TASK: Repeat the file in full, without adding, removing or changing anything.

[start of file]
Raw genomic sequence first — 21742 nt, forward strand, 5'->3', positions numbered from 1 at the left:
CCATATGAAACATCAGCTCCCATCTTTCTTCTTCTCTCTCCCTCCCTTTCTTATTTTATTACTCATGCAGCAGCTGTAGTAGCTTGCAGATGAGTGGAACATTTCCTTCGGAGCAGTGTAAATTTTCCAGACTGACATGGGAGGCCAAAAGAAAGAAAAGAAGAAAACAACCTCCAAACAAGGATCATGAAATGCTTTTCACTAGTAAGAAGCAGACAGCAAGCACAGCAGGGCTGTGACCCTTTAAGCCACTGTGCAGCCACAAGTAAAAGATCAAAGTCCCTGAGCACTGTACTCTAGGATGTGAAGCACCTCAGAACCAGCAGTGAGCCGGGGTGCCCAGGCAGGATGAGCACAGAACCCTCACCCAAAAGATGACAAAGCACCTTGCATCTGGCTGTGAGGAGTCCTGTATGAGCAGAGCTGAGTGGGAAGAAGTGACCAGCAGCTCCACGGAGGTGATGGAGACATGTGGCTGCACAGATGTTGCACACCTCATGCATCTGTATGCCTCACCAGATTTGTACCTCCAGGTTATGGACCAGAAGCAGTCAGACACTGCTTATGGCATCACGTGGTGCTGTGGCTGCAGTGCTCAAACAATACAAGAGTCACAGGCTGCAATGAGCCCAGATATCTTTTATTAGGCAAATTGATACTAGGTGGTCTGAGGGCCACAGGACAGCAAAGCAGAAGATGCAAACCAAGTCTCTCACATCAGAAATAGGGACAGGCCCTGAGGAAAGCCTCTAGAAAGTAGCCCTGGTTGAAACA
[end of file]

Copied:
Raw genomic sequence first — 21742 nt, forward strand, 5'->3', positions numbered from 1 at the left:
CCATATGAAACATCAGCTCCCATCTTTCTTCTTCTCTCTCCCTCCCTTTCTTATTTTATTACTCATGCAGCAGCTGTAGTAGCTTGCAGATGAGTGGAACATTTCCTTCGGAGCAGTGTAAATTTTCCAGACTGACATGGGAGGCCAAAAGAAAGAAAAGAAGAAAACAACCTCCAAACAAGGATCATGAAATGCTTTTCACTAGTAAGAAGCAGACAGCAAGCACAGCAGGGCTGTGACCCTTTAAGCCACTGTGCAGCCACAAGTAAAAGATCAAAGTCCCTGAGCACTGTACTCTAGGATGTGAAGCACCTCAGAACCAGCAGTGAGCCGGGGTGCCCAGGCAGGATGAGCACAGAACCCTCACCCAAAAGATGACAAAGCACCTTGCATCTGGCTGTGAGGAGTCCTGTATGAGCAGAGCTGAGTGGGAAGAAGTGACCAGCAGCTCCACGGAGGTGATGGAGACATGTGGCTGCACAGATGTTGCACACCTCATGCATCTGTATGCCTCACCAGATTTGTACCTCCAGGTTATGGACCAGAAGCAGTCAGACACTGCTTATGGCATCACGTGGTGCTGTGGCTGCAGTGCTCAAACAATACAAGAGTCACAGGCTGCAATGAGCCCAGATATCTTTTATTAGGCAAATTGATACTAGGTGGTCTGAGGGCCACAGGACAGCAAAGCAGAAGATGCAAACCAAGTCTCTCACATCAGAAATAGGGACAGGCCCTGAGGAAAGCCTCTAGAAAGTAGCCCTGGTTGAAACA